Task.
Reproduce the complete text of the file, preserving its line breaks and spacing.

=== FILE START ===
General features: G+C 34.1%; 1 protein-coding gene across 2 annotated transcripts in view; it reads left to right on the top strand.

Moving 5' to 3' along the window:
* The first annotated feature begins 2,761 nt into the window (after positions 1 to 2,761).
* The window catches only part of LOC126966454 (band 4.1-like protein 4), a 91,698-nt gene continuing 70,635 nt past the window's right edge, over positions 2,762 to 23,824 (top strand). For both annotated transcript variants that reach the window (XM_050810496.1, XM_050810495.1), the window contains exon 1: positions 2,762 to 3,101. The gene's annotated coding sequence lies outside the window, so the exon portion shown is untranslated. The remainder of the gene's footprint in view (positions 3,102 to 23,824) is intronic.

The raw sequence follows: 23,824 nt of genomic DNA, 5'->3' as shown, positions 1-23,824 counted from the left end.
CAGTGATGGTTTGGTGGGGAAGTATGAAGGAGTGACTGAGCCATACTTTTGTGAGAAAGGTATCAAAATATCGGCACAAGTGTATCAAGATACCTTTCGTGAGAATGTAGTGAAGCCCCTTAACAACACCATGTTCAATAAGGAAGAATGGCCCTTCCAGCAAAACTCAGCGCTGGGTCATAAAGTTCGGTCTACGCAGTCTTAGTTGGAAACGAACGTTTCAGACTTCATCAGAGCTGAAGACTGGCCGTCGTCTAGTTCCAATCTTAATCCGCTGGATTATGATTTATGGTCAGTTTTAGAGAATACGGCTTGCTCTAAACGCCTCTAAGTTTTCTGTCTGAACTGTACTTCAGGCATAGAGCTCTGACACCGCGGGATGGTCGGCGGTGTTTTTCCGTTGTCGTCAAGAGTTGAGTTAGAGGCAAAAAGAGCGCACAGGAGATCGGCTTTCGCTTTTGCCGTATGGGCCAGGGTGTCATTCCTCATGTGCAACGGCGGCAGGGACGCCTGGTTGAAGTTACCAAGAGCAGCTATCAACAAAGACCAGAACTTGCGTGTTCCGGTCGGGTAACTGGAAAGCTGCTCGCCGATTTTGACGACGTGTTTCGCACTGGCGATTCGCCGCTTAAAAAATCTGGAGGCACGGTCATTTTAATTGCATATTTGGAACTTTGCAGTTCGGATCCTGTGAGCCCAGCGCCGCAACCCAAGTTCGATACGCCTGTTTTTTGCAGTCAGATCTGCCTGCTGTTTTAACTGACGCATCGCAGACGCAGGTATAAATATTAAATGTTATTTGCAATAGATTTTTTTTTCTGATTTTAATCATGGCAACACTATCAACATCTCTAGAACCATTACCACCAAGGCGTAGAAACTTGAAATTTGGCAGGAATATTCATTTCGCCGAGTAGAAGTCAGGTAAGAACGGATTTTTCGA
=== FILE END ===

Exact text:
General features: G+C 34.1%; 1 protein-coding gene across 2 annotated transcripts in view; it reads left to right on the top strand.

Moving 5' to 3' along the window:
* The first annotated feature begins 2,761 nt into the window (after positions 1 to 2,761).
* The window catches only part of LOC126966454 (band 4.1-like protein 4), a 91,698-nt gene continuing 70,635 nt past the window's right edge, over positions 2,762 to 23,824 (top strand). For both annotated transcript variants that reach the window (XM_050810496.1, XM_050810495.1), the window contains exon 1: positions 2,762 to 3,101. The gene's annotated coding sequence lies outside the window, so the exon portion shown is untranslated. The remainder of the gene's footprint in view (positions 3,102 to 23,824) is intronic.

The raw sequence follows: 23,824 nt of genomic DNA, 5'->3' as shown, positions 1-23,824 counted from the left end.
CAGTGATGGTTTGGTGGGGAAGTATGAAGGAGTGACTGAGCCATACTTTTGTGAGAAAGGTATCAAAATATCGGCACAAGTGTATCAAGATACCTTTCGTGAGAATGTAGTGAAGCCCCTTAACAACACCATGTTCAATAAGGAAGAATGGCCCTTCCAGCAAAACTCAGCGCTGGGTCATAAAGTTCGGTCTACGCAGTCTTAGTTGGAAACGAACGTTTCAGACTTCATCAGAGCTGAAGACTGGCCGTCGTCTAGTTCCAATCTTAATCCGCTGGATTATGATTTATGGTCAGTTTTAGAGAATACGGCTTGCTCTAAACGCCTCTAAGTTTTCTGTCTGAACTGTACTTCAGGCATAGAGCTCTGACACCGCGGGATGGTCGGCGGTGTTTTTCCGTTGTCGTCAAGAGTTGAGTTAGAGGCAAAAAGAGCGCACAGGAGATCGGCTTTCGCTTTTGCCGTATGGGCCAGGGTGTCATTCCTCATGTGCAACGGCGGCAGGGACGCCTGGTTGAAGTTACCAAGAGCAGCTATCAACAAAGACCAGAACTTGCGTGTTCCGGTCGGGTAACTGGAAAGCTGCTCGCCGATTTTGACGACGTGTTTCGCACTGGCGATTCGCCGCTTAAAAAATCTGGAGGCACGGTCATTTTAATTGCATATTTGGAACTTTGCAGTTCGGATCCTGTGAGCCCAGCGCCGCAACCCAAGTTCGATACGCCTGTTTTTTGCAGTCAGATCTGCCTGCTGTTTTAACTGACGCATCGCAGACGCAGGTATAAATATTAAATGTTATTTGCAATAGATTTTTTTTTCTGATTTTAATCATGGCAACACTATCAACATCTCTAGAACCATTACCACCAAGGCGTAGAAACTTGAAATTTGGCAGGAATATTCATTTCGCCGAGTAGAAGTCAGGTAAGAACGGATTTTTCGA